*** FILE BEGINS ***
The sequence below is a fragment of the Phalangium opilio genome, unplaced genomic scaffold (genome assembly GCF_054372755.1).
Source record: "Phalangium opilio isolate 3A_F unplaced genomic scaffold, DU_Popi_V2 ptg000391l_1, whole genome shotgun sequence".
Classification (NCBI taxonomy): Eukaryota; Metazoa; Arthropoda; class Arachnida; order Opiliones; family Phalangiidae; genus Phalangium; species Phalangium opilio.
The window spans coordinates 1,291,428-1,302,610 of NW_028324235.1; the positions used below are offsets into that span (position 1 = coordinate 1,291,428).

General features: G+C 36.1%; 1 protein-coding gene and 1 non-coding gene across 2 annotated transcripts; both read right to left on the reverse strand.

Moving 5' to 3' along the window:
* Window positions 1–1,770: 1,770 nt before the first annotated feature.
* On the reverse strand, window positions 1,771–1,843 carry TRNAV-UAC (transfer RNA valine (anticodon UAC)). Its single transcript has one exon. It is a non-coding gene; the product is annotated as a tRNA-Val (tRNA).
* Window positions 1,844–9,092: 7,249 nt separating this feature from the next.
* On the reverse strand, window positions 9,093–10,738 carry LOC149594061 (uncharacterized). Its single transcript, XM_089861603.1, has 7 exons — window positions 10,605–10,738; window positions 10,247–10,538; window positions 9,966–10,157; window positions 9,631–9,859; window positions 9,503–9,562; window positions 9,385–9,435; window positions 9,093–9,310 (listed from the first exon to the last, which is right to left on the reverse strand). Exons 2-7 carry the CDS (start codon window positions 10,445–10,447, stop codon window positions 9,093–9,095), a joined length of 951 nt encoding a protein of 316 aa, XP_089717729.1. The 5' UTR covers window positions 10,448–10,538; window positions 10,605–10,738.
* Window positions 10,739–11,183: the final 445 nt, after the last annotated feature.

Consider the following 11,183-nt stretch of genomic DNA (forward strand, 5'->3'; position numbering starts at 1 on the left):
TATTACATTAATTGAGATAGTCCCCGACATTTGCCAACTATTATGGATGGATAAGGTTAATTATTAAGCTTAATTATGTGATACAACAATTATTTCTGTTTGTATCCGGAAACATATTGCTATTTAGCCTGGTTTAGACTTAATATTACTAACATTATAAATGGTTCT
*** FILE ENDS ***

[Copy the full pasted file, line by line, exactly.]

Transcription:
The sequence below is a fragment of the Phalangium opilio genome, unplaced genomic scaffold (genome assembly GCF_054372755.1).
Source record: "Phalangium opilio isolate 3A_F unplaced genomic scaffold, DU_Popi_V2 ptg000391l_1, whole genome shotgun sequence".
Classification (NCBI taxonomy): Eukaryota; Metazoa; Arthropoda; class Arachnida; order Opiliones; family Phalangiidae; genus Phalangium; species Phalangium opilio.
The window spans coordinates 1,291,428-1,302,610 of NW_028324235.1; the positions used below are offsets into that span (position 1 = coordinate 1,291,428).

General features: G+C 36.1%; 1 protein-coding gene and 1 non-coding gene across 2 annotated transcripts; both read right to left on the reverse strand.

Moving 5' to 3' along the window:
* Window positions 1–1,770: 1,770 nt before the first annotated feature.
* On the reverse strand, window positions 1,771–1,843 carry TRNAV-UAC (transfer RNA valine (anticodon UAC)). Its single transcript has one exon. It is a non-coding gene; the product is annotated as a tRNA-Val (tRNA).
* Window positions 1,844–9,092: 7,249 nt separating this feature from the next.
* On the reverse strand, window positions 9,093–10,738 carry LOC149594061 (uncharacterized). Its single transcript, XM_089861603.1, has 7 exons — window positions 10,605–10,738; window positions 10,247–10,538; window positions 9,966–10,157; window positions 9,631–9,859; window positions 9,503–9,562; window positions 9,385–9,435; window positions 9,093–9,310 (listed from the first exon to the last, which is right to left on the reverse strand). Exons 2-7 carry the CDS (start codon window positions 10,445–10,447, stop codon window positions 9,093–9,095), a joined length of 951 nt encoding a protein of 316 aa, XP_089717729.1. The 5' UTR covers window positions 10,448–10,538; window positions 10,605–10,738.
* Window positions 10,739–11,183: the final 445 nt, after the last annotated feature.

Consider the following 11,183-nt stretch of genomic DNA (forward strand, 5'->3'; position numbering starts at 1 on the left):
TATTACATTAATTGAGATAGTCCCCGACATTTGCCAACTATTATGGATGGATAAGGTTAATTATTAAGCTTAATTATGTGATACAACAATTATTTCTGTTTGTATCCGGAAACATATTGCTATTTAGCCTGGTTTAGACTTAATATTACTAACATTATAAATGGTTCT